Why Glass Ionomers? Why now? 2014, (Austin, TX)


McFarlane Dental Announces a New Dental Material

McFarlane Dental presents… I am proud to announce that we have added Riva glass ionomer to our offerings of restorative materials. This addition follows the principle of evidence-based dentistry, making decisions based on what research shows is best for patients and long-term outcomes. This material complements our array of restorative options and gives patients a material that is highly rated for it’s strength and handling. The material has been highly rated by Dental Product Shopper, as well as The Dental Advisor, and notably by my friend and colleague Dr. Matt Strepka (of Sandalwood Dental in Houston, TX)

Glass ionomers are biocompatible materials, which can stick (adhere) to tooth structure in difficult to restore areas. The only other material we have in dentistry that is as generous with the exposure to blood and/or saliva is amalgam. The only other white restorative material we have is composite, which is very dense, and very placement sensitive. It is worth noting that as a material glass ionomer has continued to develop; it has improved so markedly from it’s nascency as to become a virtually a new material.

In many patients, you find worn areas at the gumline, which is the result of wear and tear on the teeth. The myriad examples of this type of wear and tear include: grinding, clenching, bruxism, a history of toothbrush abrasion (using a hard brush or an overly aggressive technique), root exposure from recession or bone loss, and erosion caused by an acidic diet or G.E.R.D. These lesions come in many shapes and many forms, but almost none of them come from the traditional caries process. All of the forms of tooth loss that I mention in the list above come from physical and/or chemical wear. Only a small percentage of the gumline cavitation (tooth loss) in the gingival (Class V) gum area come from bacteria emitting acid as a secondary response to a sugary diet. Furthermore, as patients age, the prevalence of recession increases and likewise the weaker areas of the cementum and dentin found in their roots tend to erode away more quickly than their enamel.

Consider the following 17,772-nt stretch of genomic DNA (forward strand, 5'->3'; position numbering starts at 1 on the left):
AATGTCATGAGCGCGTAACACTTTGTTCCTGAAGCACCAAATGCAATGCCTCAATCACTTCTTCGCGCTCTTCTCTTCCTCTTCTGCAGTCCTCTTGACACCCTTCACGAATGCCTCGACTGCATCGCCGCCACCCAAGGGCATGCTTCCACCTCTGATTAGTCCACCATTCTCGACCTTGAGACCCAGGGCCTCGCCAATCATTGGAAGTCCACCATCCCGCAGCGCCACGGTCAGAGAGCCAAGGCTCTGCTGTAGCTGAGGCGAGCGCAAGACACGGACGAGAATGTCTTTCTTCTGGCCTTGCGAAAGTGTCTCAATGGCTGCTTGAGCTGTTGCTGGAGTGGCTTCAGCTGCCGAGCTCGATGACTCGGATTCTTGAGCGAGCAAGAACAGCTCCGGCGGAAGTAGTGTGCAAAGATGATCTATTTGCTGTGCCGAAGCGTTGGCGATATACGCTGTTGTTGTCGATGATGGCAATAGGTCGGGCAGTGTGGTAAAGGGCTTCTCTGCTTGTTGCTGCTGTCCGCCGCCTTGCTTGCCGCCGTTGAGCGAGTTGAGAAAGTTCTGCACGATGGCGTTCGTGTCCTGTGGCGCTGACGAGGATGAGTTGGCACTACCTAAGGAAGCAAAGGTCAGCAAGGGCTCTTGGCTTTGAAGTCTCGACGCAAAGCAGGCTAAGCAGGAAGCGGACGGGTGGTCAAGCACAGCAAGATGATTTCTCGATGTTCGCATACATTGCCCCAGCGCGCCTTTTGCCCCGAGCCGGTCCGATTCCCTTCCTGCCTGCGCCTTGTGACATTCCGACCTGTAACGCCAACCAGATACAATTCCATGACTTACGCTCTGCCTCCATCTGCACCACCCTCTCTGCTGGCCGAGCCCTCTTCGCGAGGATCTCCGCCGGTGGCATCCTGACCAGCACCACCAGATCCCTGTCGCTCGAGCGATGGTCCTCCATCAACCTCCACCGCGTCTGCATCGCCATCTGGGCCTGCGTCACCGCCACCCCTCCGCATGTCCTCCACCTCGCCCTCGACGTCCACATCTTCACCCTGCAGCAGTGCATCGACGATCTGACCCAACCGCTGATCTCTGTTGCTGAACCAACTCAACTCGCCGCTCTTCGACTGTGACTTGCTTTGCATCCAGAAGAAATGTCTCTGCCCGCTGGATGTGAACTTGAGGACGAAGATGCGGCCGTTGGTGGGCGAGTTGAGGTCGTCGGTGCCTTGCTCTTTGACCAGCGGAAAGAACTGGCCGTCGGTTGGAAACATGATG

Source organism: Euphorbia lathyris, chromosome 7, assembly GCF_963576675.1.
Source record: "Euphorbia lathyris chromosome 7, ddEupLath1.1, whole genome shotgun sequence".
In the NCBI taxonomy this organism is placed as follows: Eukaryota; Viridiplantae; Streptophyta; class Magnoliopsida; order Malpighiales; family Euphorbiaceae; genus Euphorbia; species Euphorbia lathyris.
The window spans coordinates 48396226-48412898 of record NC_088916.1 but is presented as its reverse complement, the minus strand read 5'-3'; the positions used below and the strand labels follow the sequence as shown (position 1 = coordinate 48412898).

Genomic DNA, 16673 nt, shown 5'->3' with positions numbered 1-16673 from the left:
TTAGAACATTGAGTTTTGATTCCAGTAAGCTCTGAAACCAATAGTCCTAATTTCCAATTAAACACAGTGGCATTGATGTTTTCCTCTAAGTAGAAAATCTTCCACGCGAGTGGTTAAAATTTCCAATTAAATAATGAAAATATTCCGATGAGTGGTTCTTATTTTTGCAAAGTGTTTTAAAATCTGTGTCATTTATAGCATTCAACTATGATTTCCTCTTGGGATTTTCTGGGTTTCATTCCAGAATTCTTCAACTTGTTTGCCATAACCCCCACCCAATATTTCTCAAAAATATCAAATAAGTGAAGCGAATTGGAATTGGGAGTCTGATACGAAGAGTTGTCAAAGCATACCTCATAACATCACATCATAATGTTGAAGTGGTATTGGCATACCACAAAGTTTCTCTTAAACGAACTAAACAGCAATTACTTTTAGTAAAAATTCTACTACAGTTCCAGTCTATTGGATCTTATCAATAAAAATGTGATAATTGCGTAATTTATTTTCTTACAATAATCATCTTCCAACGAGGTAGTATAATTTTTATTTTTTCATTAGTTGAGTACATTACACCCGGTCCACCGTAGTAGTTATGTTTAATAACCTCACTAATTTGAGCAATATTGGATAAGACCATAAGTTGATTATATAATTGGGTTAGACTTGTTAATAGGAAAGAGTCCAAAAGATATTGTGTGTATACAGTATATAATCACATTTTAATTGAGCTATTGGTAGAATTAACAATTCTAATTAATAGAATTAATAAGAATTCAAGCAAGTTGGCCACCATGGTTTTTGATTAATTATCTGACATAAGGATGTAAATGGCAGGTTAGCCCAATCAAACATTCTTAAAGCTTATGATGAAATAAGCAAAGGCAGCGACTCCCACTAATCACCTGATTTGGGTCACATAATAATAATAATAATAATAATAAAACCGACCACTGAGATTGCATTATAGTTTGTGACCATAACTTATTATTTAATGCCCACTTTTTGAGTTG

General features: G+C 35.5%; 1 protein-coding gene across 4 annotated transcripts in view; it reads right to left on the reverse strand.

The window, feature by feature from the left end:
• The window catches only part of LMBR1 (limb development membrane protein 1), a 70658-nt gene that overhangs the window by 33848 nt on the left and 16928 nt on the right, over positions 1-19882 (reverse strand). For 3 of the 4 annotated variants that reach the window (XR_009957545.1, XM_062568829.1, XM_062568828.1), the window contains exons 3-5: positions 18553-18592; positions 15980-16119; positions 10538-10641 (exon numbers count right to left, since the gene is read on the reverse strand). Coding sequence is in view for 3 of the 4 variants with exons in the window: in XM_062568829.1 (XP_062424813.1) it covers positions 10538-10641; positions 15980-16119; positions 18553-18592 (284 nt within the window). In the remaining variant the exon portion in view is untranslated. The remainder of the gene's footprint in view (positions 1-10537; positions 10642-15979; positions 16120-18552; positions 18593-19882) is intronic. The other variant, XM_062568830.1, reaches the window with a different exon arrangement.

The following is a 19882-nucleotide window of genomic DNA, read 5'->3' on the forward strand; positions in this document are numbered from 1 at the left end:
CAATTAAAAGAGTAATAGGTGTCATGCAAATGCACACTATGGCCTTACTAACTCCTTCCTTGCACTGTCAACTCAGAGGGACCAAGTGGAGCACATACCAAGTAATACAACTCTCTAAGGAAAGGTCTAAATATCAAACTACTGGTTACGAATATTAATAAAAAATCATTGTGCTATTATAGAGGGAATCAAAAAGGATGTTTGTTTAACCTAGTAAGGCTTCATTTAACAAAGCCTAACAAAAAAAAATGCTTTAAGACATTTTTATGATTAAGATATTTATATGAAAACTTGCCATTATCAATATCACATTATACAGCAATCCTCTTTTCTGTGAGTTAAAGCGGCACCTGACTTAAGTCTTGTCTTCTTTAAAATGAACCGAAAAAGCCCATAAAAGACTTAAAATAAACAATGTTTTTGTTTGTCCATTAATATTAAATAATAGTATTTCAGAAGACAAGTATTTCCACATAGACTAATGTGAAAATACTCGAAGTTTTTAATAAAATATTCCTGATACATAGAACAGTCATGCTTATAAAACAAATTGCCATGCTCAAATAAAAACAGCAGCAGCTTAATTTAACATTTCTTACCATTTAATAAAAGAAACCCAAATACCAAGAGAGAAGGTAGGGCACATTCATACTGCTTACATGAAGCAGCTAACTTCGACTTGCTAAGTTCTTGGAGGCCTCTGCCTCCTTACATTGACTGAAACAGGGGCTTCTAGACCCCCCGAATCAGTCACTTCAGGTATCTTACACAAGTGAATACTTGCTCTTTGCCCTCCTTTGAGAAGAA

Let’s talk briefly about why in cases of erosion, and abrasion in the area of gingival (Class V) fillings glass ionomer is so attractive. Glass ionomer is slightly porous and allows for a more natural biologically compatible integration into the tooth. Glass ionomer allows fluoride to pass through it into tooth, which our other materials do not. For these types of fillings, it is more ideal because it is slightly softer, which means if a person grinds with excessive force causing flexion and abfraction of the tooth, the filling does not chip away at the edges. Glass ionomer does not require any additional preparation of the tooth, which makes it a minimally invasive treatment. Minimally invasive treatment is a hallmark of modern healthcare because it limits the amount of secondary damage being done to repair the tooth.

In (Class V) gingival restorations, composite (being a very durable, dense, and hard material) under abfraction forces of chewing and grinding, which may cause tooth flexure, tend to show signs of chipping at the edges when used in these types of cases. Amalgam has fallen into disfavor within our world for 4 reasons: 1 – it is less aesthetic (it looks silver instead of tooth colored), 2 – it is hard to collect creating a difficult long-term ecological problem, 3 – poorly informed people casting aspersions about it’s safety (while the ADA scientifically-based evidence concluding it is a safe and effective material), and 4 – it requires a minimum 2mm preparation of the tooth with undercut retentive walls so that the filling can be retained (sometimes leading to cracks).

Here is the conclusion of the Dental Research Journal: “In recent decade there has been increasing attention to the use of “smart” bioactive materials in dentistry, especially with the aim of remineralizing dentin… particularly in an attempt to control the prevalence of primary and recurrent caries.” (accessed through NCBI on 9/8/14, http://www.ncbi.nlm.nih.gov/pmc/articles/PMC3793401/)

I am genuinely excited about the addition of this new material and I am making an effort to let people know about it. It is one more small way that we are trying to do the best work we can. 🙂


J. Russell McFarlane DDS

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